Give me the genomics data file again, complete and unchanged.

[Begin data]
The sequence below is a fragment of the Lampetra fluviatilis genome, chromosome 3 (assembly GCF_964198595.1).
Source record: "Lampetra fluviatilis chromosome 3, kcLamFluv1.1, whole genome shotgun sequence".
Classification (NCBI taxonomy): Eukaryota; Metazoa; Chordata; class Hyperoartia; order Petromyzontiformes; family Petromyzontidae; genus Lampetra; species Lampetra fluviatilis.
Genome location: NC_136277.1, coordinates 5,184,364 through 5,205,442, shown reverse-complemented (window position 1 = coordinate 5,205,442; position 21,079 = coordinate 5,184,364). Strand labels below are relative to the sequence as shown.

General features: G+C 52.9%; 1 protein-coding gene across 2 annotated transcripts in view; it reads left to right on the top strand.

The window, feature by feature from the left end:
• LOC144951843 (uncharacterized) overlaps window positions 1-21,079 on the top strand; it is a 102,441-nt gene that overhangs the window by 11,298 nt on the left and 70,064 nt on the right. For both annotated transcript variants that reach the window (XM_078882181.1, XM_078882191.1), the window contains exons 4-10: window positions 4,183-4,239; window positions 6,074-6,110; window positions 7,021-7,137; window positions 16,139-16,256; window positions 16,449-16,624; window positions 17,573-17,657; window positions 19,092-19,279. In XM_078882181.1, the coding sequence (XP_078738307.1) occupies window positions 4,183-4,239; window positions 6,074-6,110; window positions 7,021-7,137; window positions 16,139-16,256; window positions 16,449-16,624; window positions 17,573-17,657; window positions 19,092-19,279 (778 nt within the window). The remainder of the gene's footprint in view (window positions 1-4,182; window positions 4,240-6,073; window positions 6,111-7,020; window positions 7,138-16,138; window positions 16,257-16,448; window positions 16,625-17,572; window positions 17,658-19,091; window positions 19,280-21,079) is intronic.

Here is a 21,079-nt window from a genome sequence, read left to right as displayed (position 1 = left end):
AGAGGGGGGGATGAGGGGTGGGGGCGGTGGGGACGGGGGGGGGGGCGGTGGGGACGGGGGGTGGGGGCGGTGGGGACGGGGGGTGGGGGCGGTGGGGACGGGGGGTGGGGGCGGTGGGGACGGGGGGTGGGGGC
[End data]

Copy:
The sequence below is a fragment of the Lampetra fluviatilis genome, chromosome 3 (assembly GCF_964198595.1).
Source record: "Lampetra fluviatilis chromosome 3, kcLamFluv1.1, whole genome shotgun sequence".
Classification (NCBI taxonomy): Eukaryota; Metazoa; Chordata; class Hyperoartia; order Petromyzontiformes; family Petromyzontidae; genus Lampetra; species Lampetra fluviatilis.
Genome location: NC_136277.1, coordinates 5,184,364 through 5,205,442, shown reverse-complemented (window position 1 = coordinate 5,205,442; position 21,079 = coordinate 5,184,364). Strand labels below are relative to the sequence as shown.

General features: G+C 52.9%; 1 protein-coding gene across 2 annotated transcripts in view; it reads left to right on the top strand.

The window, feature by feature from the left end:
• LOC144951843 (uncharacterized) overlaps window positions 1-21,079 on the top strand; it is a 102,441-nt gene that overhangs the window by 11,298 nt on the left and 70,064 nt on the right. For both annotated transcript variants that reach the window (XM_078882181.1, XM_078882191.1), the window contains exons 4-10: window positions 4,183-4,239; window positions 6,074-6,110; window positions 7,021-7,137; window positions 16,139-16,256; window positions 16,449-16,624; window positions 17,573-17,657; window positions 19,092-19,279. In XM_078882181.1, the coding sequence (XP_078738307.1) occupies window positions 4,183-4,239; window positions 6,074-6,110; window positions 7,021-7,137; window positions 16,139-16,256; window positions 16,449-16,624; window positions 17,573-17,657; window positions 19,092-19,279 (778 nt within the window). The remainder of the gene's footprint in view (window positions 1-4,182; window positions 4,240-6,073; window positions 6,111-7,020; window positions 7,138-16,138; window positions 16,257-16,448; window positions 16,625-17,572; window positions 17,658-19,091; window positions 19,280-21,079) is intronic.

Here is a 21,079-nt window from a genome sequence, read left to right as displayed (position 1 = left end):
AGAGGGGGGGATGAGGGGTGGGGGCGGTGGGGACGGGGGGGGGGGCGGTGGGGACGGGGGGTGGGGGCGGTGGGGACGGGGGGTGGGGGCGGTGGGGACGGGGGGTGGGGGCGGTGGGGACGGGGGGTGGGGGC